The Importance of Maintaining Your Sump Pumps
Rain or snow, there’s one appliance that needs constant maintenance, and that’s your sump pump. Hidden in your basement, it’s easy to forget about the appliance that keeps your basement dry and flood free. A poorly maintained sump pump, however, could mean thousands of dollars in water damage. No homeowner wants to deal with a soggy basement, and luckily you don’t have to.
Knowing the Warning Signs
A good place to start is to know when something is wrong with your sump pump. Your home’s plumbing equipment is complicated, and your sump pump has many parts that are susceptible to damage. There are several reasons as to why your sump pump isn’t working the way it should be, if at all. The good news is that there are plenty of warning signs as well. If you suspect something is wrong with your sump pump, here are a few signs to watch for.
- Strange noises. A low hum is a normal sound, but if you start hearing any screeching, squealing, or grinding, there could be a mechanical problem with the sump pump. Loud rattling or grinding usually indicates a jammed or damaged impeller. If you think the loud noises are coming from your sump pump, a plumber can help determine what the problem is.
- It won’t turn on. If the sump pump doesn’t seem to be turning on, it could be an issue with the float switch. If it’s a tethered switch, it could simply be stuck, preventing the sump pump from sensing when it’s full of water. If repairing or replacing the float switch doesn’t solve the problem, it could be time to replace your sump pump.
- The pump runs constantly. If it seems like your sump pump is cycling constantly, it could be a problem of size. The wrong sized sump pump means it’s constantly overwhelmed with water, and not fit to keep your basement dry. Depending on how much rain you receive throughout the year, you may need to upgrade your current sump pump. Battery backup sump pumps are also available in case of a power outage, and in some rare instances, you might want to install an additional sump pump.
- Foul odors. One of the clearest signs of a damaged sump pump is if you start to smell foul odors coming out of your basement. Funky smells in your basement usually indicate that there’s stagnant water inside the tank, and the sump pump isn’t functioning properly.
- Excessive vibrating. Occasionally your sump pump will suck in hard debris which can dent the impeller fan. The impeller works like a propeller, sucking in any excess water. A damaged impeller causes the entire sump pump to vibrate and will need to be replaced entirely.
- Visible rust. Naturally, rust can happen when an appliance is working with running water, but it’s problematic if you start seeing visible rust on your sump pump. Rust can either be from a corroded battery or bacteria that can be harmful to your health and clog your plumbing.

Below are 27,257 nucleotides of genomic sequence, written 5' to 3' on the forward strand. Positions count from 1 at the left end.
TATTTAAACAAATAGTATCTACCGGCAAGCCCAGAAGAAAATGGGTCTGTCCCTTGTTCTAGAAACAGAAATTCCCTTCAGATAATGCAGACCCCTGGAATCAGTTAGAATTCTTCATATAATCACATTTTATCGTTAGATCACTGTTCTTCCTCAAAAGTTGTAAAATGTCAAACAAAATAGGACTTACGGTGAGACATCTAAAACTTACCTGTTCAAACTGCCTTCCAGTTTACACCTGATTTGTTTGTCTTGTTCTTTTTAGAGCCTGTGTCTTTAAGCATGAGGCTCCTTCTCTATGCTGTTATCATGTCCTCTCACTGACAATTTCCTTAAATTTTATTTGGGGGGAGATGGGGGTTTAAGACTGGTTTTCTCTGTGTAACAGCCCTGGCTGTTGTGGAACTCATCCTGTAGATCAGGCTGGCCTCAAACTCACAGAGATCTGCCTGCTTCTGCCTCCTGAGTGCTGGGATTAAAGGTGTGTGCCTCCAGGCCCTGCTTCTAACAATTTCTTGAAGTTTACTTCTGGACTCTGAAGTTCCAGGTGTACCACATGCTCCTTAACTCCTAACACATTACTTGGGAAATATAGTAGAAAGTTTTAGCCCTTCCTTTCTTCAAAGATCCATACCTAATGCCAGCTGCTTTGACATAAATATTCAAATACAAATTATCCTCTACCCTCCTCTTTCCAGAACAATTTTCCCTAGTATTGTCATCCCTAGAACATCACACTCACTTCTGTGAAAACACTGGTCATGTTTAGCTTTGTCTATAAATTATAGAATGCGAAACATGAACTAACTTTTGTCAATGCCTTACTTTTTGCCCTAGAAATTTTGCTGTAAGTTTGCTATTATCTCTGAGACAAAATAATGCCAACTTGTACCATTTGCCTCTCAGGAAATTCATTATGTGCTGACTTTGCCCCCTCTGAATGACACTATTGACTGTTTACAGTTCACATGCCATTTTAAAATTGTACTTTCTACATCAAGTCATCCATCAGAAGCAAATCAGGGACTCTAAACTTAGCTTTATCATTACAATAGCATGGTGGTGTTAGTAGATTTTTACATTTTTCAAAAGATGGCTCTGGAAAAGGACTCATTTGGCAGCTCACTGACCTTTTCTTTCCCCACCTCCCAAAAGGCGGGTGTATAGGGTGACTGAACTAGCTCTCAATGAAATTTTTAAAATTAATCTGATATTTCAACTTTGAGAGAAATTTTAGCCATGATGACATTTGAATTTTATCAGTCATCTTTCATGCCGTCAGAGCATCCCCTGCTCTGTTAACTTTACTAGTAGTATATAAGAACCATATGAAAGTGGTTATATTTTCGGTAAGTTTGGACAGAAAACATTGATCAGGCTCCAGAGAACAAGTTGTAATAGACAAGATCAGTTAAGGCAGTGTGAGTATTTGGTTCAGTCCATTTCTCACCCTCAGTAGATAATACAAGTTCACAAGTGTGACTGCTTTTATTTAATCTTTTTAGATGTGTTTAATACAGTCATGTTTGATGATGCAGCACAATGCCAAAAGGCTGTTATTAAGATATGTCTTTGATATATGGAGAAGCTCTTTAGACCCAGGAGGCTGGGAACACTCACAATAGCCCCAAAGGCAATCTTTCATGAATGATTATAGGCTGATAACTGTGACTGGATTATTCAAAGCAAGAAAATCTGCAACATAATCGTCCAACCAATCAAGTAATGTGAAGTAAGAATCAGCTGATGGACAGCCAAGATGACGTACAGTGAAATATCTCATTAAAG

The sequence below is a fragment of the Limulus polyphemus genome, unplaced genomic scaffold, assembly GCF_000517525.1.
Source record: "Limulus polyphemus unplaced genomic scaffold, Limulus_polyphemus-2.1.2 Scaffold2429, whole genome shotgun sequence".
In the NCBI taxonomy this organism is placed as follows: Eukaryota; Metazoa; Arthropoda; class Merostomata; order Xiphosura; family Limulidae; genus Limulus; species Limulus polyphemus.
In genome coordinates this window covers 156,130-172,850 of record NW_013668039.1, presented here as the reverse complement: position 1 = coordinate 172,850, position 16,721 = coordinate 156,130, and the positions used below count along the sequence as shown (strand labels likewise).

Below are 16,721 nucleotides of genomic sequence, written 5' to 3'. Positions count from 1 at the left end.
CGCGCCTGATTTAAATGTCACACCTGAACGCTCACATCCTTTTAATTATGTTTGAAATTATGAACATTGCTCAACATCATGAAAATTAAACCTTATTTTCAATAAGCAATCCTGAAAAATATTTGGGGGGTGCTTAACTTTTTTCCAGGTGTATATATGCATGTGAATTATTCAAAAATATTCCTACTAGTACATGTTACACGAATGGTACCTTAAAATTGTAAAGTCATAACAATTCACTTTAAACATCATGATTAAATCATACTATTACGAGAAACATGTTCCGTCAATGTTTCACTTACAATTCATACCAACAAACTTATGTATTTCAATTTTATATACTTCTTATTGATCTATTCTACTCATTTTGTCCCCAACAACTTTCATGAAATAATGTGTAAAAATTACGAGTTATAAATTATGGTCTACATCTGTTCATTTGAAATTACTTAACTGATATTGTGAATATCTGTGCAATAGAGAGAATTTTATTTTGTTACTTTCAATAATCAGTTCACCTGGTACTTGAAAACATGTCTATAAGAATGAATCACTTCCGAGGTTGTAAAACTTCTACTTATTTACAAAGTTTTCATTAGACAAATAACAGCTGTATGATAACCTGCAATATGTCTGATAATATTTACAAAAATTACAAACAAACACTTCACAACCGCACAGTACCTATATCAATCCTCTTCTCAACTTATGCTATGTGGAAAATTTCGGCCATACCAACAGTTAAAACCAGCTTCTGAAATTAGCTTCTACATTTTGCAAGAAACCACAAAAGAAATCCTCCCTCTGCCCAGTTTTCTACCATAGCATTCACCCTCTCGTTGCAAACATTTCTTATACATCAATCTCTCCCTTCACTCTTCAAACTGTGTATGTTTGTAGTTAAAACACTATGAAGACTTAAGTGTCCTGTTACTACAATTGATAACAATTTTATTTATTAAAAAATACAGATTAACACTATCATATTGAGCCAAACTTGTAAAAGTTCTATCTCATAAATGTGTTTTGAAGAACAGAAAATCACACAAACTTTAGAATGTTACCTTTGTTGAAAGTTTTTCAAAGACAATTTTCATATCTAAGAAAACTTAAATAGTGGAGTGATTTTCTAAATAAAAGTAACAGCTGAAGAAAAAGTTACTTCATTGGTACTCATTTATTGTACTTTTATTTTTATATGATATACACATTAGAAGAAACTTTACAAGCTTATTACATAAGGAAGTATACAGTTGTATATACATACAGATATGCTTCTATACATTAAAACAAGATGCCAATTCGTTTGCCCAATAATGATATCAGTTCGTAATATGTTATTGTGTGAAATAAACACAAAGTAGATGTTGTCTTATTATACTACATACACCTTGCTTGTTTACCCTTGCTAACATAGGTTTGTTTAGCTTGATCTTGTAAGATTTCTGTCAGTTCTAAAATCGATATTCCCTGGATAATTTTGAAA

How to Maintain Sump Pumps
Properly maintaining your sump pump involves more than fixing a problem whenever one comes up. In fact, most sump pump problems can be easily avoided with some simple maintenance. No homeowner wants to deal with a busted sump pump, and luckily you don’t have to. Here are a few easy tasks you can do to keep your sump pump working properly.
- Clean the sump pump. It’s important to clean your sump pump at least every 3-4 months, to keep it clear of obstructive debris that can clog your plumbing or damage the pump. A vinegar solution can be run through the sump pump to clear out any dirt or debris.
- Check the float switch. The float switch is an important component of your sump pump as it senses when the tank is full and needs to empty the tank. Check the float switch and make sure it’s not restricted in any way.
- Check the discharge line. Another important component is the discharge line, which relocates water away from the basement and foundation of your home. Make sure to keep your discharge line clear and covered, as it can get clogged with debris or freeze in the winter season.
- Test the sump pump. An easy way to ensure your sump pump is functional is to periodically test it. Simply dump a bucket of water into the sump until the float switch rises, and wait for it to turn on.
- Check the power cord. Your sump pump relies on electricity to function, so it’s important to make sure it’s plugged in properly. If the power cord looks damaged, replace it immediately.
Nobody Wants a Flooded Basement
Flooding is any homeowner’s worst nightmare, especially when it’s usually an avoidable problem. Maintaining your sump pump keeps your basement dry, and foundation free from water damage. Sump pumps aren’t built to last forever, however, and can wear down over time. Whether you’re due for inspection or need a replacement, you’ll need the help of a licensed plumber. Keep your home dry, by calling a plumber today.
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